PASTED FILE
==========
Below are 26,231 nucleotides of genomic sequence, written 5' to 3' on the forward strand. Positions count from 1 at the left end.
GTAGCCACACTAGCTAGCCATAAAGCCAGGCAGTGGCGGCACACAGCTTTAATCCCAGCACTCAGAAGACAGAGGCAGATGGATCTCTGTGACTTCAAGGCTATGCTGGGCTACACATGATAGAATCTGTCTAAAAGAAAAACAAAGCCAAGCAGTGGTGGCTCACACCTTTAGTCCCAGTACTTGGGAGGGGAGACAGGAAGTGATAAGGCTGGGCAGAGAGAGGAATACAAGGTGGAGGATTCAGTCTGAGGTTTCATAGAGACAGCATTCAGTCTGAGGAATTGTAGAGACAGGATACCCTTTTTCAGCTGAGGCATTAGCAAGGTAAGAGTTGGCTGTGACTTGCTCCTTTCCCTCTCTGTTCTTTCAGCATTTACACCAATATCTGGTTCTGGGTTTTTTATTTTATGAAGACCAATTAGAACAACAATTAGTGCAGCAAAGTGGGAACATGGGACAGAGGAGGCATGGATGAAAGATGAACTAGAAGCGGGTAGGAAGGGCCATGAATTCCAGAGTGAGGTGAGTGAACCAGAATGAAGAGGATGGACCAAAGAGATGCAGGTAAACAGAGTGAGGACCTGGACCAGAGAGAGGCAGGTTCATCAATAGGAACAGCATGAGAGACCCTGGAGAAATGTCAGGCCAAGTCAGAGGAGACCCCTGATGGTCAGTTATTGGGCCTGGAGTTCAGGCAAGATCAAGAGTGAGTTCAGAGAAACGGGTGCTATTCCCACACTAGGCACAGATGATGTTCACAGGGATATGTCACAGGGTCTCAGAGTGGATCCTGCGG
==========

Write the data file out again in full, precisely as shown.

Below are 26,231 nucleotides of genomic sequence, written 5' to 3' on the forward strand. Positions count from 1 at the left end.
GTAGCCACACTAGCTAGCCATAAAGCCAGGCAGTGGCGGCACACAGCTTTAATCCCAGCACTCAGAAGACAGAGGCAGATGGATCTCTGTGACTTCAAGGCTATGCTGGGCTACACATGATAGAATCTGTCTAAAAGAAAAACAAAGCCAAGCAGTGGTGGCTCACACCTTTAGTCCCAGTACTTGGGAGGGGAGACAGGAAGTGATAAGGCTGGGCAGAGAGAGGAATACAAGGTGGAGGATTCAGTCTGAGGTTTCATAGAGACAGCATTCAGTCTGAGGAATTGTAGAGACAGGATACCCTTTTTCAGCTGAGGCATTAGCAAGGTAAGAGTTGGCTGTGACTTGCTCCTTTCCCTCTCTGTTCTTTCAGCATTTACACCAATATCTGGTTCTGGGTTTTTTATTTTATGAAGACCAATTAGAACAACAATTAGTGCAGCAAAGTGGGAACATGGGACAGAGGAGGCATGGATGAAAGATGAACTAGAAGCGGGTAGGAAGGGCCATGAATTCCAGAGTGAGGTGAGTGAACCAGAATGAAGAGGATGGACCAAAGAGATGCAGGTAAACAGAGTGAGGACCTGGACCAGAGAGAGGCAGGTTCATCAATAGGAACAGCATGAGAGACCCTGGAGAAATGTCAGGCCAAGTCAGAGGAGACCCCTGATGGTCAGTTATTGGGCCTGGAGTTCAGGCAAGATCAAGAGTGAGTTCAGAGAAACGGGTGCTATTCCCACACTAGGCACAGATGATGTTCACAGGGATATGTCACAGGGTCTCAGAGTGGATCCTGCGG